Are Microplastics On Your Plate? A New Report Says Yes - Save Our Bones

New research from Consumer Reports has found microplastics in an alarming number and wide variety of prepared and packaged foods. The compounds tested for, bisphenols and phthalates, are associated with numerous adverse health effects.

In this article, we'll explore the new research and explain how these plastic compounds make their way into our food, the problems they cause, and how best to avoid them.

Plasticizers Found In Common Foods

Researchers at Consumer Reports (CR) tested a combination of basic supermarket items and fast food dishes for bisphenols and phthalates. These two types of compounds are called plasticizers, and they give plastic increased flexibility and durability.

The researchers tested 85 foods including prepared meals, fruits and vegetables, dairy products, baby food, fast food, meat, and seafood. All tested items were packaged in cans, pouches, foil, or other materials.

Bisphenol A (BPA) and other bisphenols were detected in 79 percent of the tested samples. This is an alarmingly high percentage, however, the levels of these compounds were lower than when CR last tested for BPA in 2009. There has been some improvement, but there's a long way to go.

Phthalates were found in all but one food (Polar raspberry lime seltzer) and at much higher levels than bisphenols.

None of the foods exceeded the limits set by regulators for compounds that have regulatory status. However, Consumer Reports quoted researchers and scholars who believe these plasticizers cause harm at levels well below those limits.1

Alarmingly, there was a wide range of plasticizers in the tested foods, and it was difficult to predict which foods would have high levels. Different products from the same companies and similar products across companies often differed widely in their levels.

Fast foods were consistently and notably the worst offenders. Overall, the study found that packaged and prepared foods tend to contain a significant quantity of plasticizers, and phthalates, in particular, are abundant.1

Synopsis

In a test of 85 packaged foods conducted by Consumer Reports, researchers found bisphenols and phthalates, compounds known as plasticizers. Phthalates were found in all but one item in large quantities.

How Phthalates and Bisphenols Affect Your Body

Phthalates and bisphenols are widely recognized as a threat to health.

These compounds are called endocrine disruptors because they harm the endocrine system's ability to regulate hormone levels. This disruption impacts the functioning of multiple organs, leading to negative long-term effects.

Regulators in the U.S. and Europe have set threshold limits for bisphenol A (BPA) and a few phthalates. However, many experts argue that the level limits are too high, and that other plasticizers should be regulated as well.

None of the foods Consumer Reports tested had amounts exceeding the existing limits, but the scientists that CR spoke with didn't feel comfortable saying that smaller amounts of plasticizers were not harmful.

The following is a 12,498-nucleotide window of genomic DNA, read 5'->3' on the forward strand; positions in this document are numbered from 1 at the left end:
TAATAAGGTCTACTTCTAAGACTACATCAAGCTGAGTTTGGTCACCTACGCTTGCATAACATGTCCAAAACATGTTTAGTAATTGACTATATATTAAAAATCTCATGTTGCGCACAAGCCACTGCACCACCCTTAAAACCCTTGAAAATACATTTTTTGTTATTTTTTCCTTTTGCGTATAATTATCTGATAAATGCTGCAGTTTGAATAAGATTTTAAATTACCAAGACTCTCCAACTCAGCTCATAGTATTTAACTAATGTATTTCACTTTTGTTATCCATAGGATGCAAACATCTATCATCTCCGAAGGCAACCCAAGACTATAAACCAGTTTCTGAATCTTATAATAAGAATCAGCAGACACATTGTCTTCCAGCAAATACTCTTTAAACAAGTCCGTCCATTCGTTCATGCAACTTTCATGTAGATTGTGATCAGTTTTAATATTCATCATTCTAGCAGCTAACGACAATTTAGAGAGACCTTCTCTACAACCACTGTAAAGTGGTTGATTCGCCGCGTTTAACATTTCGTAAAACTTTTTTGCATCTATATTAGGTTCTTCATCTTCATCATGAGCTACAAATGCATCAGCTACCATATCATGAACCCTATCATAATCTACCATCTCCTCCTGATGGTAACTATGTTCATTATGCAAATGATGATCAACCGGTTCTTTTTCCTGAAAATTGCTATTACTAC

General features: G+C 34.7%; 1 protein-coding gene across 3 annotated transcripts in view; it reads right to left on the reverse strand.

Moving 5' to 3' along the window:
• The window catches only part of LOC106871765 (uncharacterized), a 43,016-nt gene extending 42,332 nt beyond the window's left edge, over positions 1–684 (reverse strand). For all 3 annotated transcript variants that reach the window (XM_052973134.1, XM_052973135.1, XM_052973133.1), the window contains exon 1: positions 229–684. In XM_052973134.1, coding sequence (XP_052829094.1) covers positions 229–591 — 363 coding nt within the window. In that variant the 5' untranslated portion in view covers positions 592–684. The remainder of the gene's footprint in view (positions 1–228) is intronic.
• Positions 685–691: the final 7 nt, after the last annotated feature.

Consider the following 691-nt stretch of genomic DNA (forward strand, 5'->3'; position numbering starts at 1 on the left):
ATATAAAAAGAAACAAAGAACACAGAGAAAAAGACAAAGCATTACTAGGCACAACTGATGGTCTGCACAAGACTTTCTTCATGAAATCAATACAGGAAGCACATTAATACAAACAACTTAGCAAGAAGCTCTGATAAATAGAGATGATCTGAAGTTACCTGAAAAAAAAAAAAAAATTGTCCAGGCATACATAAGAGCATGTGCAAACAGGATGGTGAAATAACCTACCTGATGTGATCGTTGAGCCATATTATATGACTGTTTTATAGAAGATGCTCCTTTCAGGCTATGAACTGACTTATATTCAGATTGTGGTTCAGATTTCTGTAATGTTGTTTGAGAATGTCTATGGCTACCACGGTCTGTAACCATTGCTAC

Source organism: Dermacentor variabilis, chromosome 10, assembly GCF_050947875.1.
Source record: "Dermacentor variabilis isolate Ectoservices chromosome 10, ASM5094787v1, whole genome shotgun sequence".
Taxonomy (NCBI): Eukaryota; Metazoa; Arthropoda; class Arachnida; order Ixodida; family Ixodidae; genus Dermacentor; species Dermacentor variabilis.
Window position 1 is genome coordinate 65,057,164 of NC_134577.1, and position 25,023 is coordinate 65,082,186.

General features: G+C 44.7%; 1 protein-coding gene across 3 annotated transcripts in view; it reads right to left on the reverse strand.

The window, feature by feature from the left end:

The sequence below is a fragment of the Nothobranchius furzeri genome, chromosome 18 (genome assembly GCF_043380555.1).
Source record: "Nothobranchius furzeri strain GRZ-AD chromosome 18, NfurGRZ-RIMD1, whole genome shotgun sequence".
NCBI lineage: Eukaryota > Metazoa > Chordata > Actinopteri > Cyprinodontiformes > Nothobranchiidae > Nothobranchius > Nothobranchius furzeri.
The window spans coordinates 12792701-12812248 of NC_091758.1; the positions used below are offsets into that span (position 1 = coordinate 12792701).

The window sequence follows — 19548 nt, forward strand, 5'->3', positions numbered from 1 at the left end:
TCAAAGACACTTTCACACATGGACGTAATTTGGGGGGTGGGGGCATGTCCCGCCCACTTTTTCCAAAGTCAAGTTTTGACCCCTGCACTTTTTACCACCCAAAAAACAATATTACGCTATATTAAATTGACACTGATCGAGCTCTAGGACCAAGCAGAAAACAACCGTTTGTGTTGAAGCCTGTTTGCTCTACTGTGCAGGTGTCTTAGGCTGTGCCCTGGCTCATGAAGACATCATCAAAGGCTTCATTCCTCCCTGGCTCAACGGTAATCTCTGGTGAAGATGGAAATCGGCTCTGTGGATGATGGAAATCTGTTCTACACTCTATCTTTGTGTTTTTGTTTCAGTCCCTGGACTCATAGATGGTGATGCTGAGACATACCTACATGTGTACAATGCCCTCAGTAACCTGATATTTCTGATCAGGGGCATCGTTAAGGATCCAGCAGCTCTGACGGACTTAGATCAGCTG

Studies have linked one phthalate called DEHP to insulin resistance, high blood pressure, reproductive issues, early menopause, and other health problems at levels well below the limits set by American and European regulators.2

DEHP was the most common phthalate found in the tests conducted by Consumer Reports. More than half of the products they tested had levels exceeding what research has linked to health problems.

Synopsis

Phthalates and bisphenols pose a threat to health. Few plasticizers have been regulated, and experts suggest the levels allowed in foods are still harmful. The phthalate most frequently found by Consumer Reports has been linked to insulin resistance, high blood pressure, reproductive issues, early menopause, and other health problems.

Plasticizers Overburden Kidneys, Disadvantaging Bone Health

For Savers, one of the most troubling dangers of plasticizers is their impact on kidney function.

The primary function of kidneys is to filter toxins from the blood and expel them in urine. The kidneys are made up of about a million filtering units called nephrons. Nephrons consist of a filter, called the glomerulus, and a tubule. The globule filters your blood, and the tubule returns needed substances to the bloodstream and removes waste.

This process is critical for bone health because the kidneys filter acidifying toxins from your blood. They also introduce alkalizing bicarbonate. When this double benefit is impaired, systemic acidification becomes a risk. The body responds by stripping alkalizing minerals from bone to maintain a healthy pH. In this way, poor kidney function leads to bone loss.

One study found that exposure to several types of phthalates was linked to reduced kidney function measured by estimated glomerular filtration rate (eGFR).3 Since plasticizers reduce kidney function, they also threaten the strength and density of bones.

Synopsis

Your kidneys filter acidifying toxins from your blood. Plasticizers have been found to reduce the kidney's filtration rate. This reduced function can lead to acidification, which causes bone loss.

How Plasticizers Get Into Your Food And Your Body

As scientists first became aware of the presence and danger of plasticizers, they proposed that the compounds were being introduced into foods through flexible plastic packaging. While that assumption proved true, it is only a small part of the larger picture.

Even foods that never touch the type of plasticizer-loaded packaging in question show significant levels of these compounds. Further research has revealed that plastics are making their way into our food supply in an alarming number of ways.